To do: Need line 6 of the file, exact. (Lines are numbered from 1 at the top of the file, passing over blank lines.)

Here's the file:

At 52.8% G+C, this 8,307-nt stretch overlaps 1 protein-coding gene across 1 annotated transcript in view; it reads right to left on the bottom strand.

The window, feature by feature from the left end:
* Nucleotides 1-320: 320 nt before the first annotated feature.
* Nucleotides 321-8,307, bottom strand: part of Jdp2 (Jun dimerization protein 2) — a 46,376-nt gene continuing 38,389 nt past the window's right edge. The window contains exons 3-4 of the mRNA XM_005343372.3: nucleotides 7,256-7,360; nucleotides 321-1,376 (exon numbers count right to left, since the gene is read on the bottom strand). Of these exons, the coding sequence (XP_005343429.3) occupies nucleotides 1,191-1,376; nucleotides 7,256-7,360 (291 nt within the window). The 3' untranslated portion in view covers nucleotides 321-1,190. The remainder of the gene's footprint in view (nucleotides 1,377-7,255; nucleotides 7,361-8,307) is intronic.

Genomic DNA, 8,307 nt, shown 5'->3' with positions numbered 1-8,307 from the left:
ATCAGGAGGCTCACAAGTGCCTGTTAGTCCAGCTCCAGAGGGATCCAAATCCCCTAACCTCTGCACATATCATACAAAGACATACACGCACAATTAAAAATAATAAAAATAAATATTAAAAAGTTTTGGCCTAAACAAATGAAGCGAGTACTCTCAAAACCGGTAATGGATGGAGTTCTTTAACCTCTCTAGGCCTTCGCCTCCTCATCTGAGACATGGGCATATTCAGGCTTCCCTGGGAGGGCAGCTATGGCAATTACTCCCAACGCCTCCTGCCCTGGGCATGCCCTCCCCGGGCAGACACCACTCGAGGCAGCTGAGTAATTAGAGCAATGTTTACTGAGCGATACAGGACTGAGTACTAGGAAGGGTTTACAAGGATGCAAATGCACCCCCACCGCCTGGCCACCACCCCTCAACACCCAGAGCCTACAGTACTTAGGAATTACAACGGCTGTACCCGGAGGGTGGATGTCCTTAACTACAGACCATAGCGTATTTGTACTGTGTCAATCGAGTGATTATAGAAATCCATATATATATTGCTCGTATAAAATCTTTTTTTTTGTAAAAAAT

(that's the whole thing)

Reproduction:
ATCAGGAGGCTCACAAGTGCCTGTTAGTCCAGCTCCAGAGGGATCCAAATCCCCTAACCTCTGCACATATCATACAAAGACATACACGCACAATTAAAAATAATAAAAATAAATATTAAAAAGTTTTGGCCTAAACAAATGAAGCGAGTACTCTCAAAACCGGTAATGGATGGAGTTCTTTAACCTCTCTAGGCCTTCGCCTCCTCATCTGAGACATGGGCATATTCAGGCTTCCCTGGGAGGGCAGCTATGGCAATTACTCCCAACGCCTCCTGCCCTGGGCATGCCCTCCCCGGGCAGACACCACTCGAGGCAGCTGAGTAATTAGAGCAATGTTTACTGAGCGATACAGGACTGAGTACTAGGAAGGGTTTACAAGGATGCAAATGCACCCCCACCGCCTGGCCACCACCCCTCAACACCCAGAGCCTACAGTACTTAGGAATTACAACGGCTGTACCCGGAGGGTGGATGTCCTTAACTACAGACCATAGCGTATTTGTACTGTGTCAATCGAGTGATTATAGAAATCCATATATATATTGCTCGTATAAAATCTTTTTTTTTGTAAAAAAT